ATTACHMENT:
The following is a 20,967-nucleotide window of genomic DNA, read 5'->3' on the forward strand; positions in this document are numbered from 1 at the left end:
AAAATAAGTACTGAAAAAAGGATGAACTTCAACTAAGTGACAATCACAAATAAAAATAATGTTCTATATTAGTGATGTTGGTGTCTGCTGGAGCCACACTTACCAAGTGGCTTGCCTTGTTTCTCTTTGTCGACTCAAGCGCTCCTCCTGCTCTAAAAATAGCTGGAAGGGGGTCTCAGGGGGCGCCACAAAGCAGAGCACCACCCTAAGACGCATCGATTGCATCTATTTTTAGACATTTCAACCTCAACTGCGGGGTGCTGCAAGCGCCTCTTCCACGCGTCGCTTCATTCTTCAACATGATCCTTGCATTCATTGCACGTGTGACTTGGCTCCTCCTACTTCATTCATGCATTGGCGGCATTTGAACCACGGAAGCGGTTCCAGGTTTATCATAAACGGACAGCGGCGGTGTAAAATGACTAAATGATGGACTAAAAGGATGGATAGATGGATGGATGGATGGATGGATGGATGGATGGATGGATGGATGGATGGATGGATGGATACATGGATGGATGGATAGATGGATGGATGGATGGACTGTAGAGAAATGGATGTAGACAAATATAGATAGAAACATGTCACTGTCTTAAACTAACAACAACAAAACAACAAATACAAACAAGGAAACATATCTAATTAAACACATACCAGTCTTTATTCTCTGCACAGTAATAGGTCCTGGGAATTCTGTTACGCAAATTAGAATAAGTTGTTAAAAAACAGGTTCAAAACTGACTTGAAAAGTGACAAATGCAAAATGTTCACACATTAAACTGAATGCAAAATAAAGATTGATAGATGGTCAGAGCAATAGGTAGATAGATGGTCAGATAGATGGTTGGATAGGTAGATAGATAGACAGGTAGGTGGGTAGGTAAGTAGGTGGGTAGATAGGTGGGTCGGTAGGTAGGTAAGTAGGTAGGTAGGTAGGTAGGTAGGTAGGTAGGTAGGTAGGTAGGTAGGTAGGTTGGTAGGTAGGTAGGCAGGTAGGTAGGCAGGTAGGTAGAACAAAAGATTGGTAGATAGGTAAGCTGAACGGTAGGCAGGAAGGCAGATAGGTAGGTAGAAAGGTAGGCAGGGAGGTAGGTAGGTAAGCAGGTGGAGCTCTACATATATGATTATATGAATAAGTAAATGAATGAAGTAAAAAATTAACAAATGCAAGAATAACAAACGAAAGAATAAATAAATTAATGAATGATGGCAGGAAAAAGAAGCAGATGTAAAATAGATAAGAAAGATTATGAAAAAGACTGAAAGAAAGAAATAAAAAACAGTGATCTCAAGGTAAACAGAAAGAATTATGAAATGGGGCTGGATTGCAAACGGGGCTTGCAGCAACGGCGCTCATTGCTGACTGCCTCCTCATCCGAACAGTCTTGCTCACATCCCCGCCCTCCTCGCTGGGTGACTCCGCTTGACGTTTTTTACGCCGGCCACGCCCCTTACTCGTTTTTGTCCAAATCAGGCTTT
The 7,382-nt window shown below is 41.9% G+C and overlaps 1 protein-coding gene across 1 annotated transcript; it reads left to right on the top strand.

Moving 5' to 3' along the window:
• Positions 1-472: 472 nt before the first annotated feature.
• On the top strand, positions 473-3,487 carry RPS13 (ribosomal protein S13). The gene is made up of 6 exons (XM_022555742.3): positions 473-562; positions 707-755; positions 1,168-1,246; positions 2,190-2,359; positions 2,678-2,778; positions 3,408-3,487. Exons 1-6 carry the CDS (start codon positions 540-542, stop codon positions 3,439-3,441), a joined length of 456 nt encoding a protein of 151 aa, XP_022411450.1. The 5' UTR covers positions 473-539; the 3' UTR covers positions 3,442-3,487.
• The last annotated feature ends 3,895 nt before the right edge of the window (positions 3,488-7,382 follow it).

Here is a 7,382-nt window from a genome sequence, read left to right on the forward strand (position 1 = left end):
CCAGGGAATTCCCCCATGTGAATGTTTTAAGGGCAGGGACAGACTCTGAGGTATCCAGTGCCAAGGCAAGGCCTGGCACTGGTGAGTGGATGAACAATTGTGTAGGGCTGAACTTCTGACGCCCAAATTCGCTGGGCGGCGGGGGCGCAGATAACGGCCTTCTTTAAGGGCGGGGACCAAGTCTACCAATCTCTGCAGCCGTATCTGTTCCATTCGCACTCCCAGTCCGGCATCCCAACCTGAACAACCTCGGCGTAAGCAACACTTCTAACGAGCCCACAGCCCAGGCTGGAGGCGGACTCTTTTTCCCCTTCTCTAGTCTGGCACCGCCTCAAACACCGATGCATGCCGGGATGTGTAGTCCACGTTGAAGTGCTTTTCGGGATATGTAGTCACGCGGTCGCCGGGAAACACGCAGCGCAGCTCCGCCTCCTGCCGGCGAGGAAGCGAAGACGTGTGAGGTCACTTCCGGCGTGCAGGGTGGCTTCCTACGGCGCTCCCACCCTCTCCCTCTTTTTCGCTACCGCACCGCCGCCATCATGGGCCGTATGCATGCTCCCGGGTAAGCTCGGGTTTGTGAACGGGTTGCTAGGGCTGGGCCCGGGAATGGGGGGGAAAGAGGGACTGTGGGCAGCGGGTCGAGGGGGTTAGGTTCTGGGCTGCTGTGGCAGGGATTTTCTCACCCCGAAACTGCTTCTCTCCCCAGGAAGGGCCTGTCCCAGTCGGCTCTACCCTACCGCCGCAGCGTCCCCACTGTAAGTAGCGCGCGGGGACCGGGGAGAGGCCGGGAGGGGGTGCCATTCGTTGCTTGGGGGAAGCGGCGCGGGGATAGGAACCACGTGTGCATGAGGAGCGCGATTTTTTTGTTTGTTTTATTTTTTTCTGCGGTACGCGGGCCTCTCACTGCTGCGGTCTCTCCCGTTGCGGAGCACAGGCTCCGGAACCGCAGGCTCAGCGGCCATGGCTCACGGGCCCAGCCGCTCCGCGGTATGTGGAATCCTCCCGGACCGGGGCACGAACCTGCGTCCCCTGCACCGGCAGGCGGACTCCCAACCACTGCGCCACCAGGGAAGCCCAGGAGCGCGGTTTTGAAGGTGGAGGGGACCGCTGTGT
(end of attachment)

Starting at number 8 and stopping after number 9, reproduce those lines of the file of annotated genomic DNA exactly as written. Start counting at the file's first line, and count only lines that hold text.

Here is a 7,382-nt window from a genome sequence, read left to right on the forward strand (position 1 = left end):
CCAGGGAATTCCCCCATGTGAATGTTTTAAGGGCAGGGACAGACTCTGAGGTATCCAGTGCCAAGGCAAGGCCTGGCACTGGTGAGTGGATGAACAATTGTGTAGGGCTGAACTTCTGACGCCCAAATTCGCTGGGCGGCGGGGGCGCAGATAACGGCCTTCTTTAAGGGCGGGGACCAAGTCTACCAATCTCTGCAGCCGTATCTGTTCCATTCGCACTCCCAGTCCGGCATCCCAACCTGAACAACCTCGGCGTAAGCAACACTTCTAACGAGCCCACAGCCCAGGCTGGAGGCGGACTCTTTTTCCCCTTCTCTAGTCTGGCACCGCCTCAAACACCGATGCATGCCGGGATGTGTAGTCCACGTTGAAGTGCTTTTCGGGATATGTAGTCACGCGGTCGCCGGGAAACACGCAGCGCAGCTCCGCCTCCTGCCGGCGAGGAAGCGAAGACGTGTGAGGTCACTTCCGGCGTGCAGGGTGGCTTCCTACGGCGCTCCCACCCTCTCCCTCTTTTTCGCTACCGCACCGCCGCCATCATGGGCCGTATGCATGCTCCCGGGTAAGCTCGGGTTTGTGAACGGGTTGCTAGGGCTGGGCCCGGGAATGGGGGGGAAAGAGGGACTGTGGGCAGCGGGTCGAGGGGGTTAGGTTCTGGGCTGCTGTGGCAGGGATTTTCTCACCCCGAAACTGCTTCTCTCCCCAGGAAGGGCCTGTCCCAGTCGGCTCTACCCTACCGCCGCAGCGTCCCCACTGTAAGTAGCGCGCGGGGACCGGGGAGAGGCCGGGAGGGGGTGCCATTCGTTGCTTGGGGGAAGCGGCGCGGGGATAGGAACCACGTGTGCATGAGGAGCGCGATTTTTTTGTTTGTTTTATTTTTTTCTGCGGTACGCGGGCCTCTCACTGCTGCGGTCTCTCCCGTTGCGGAGCACAGGCTCCGGAACCGCAGGCTCAGCGGCCATGGCTCACGGGCCCAGCCGCTCCGCGGTATGTGGAATCCTCCCGGACCGGGGCACGAACCTGCGTCCCCTGCACCGGCAGGCGGACTCCCAACCACTGCGCCACCAGGGAAGCCCAGGAGCGCGGTTTTGAAGGTGGAGGGGACCGCTGTGT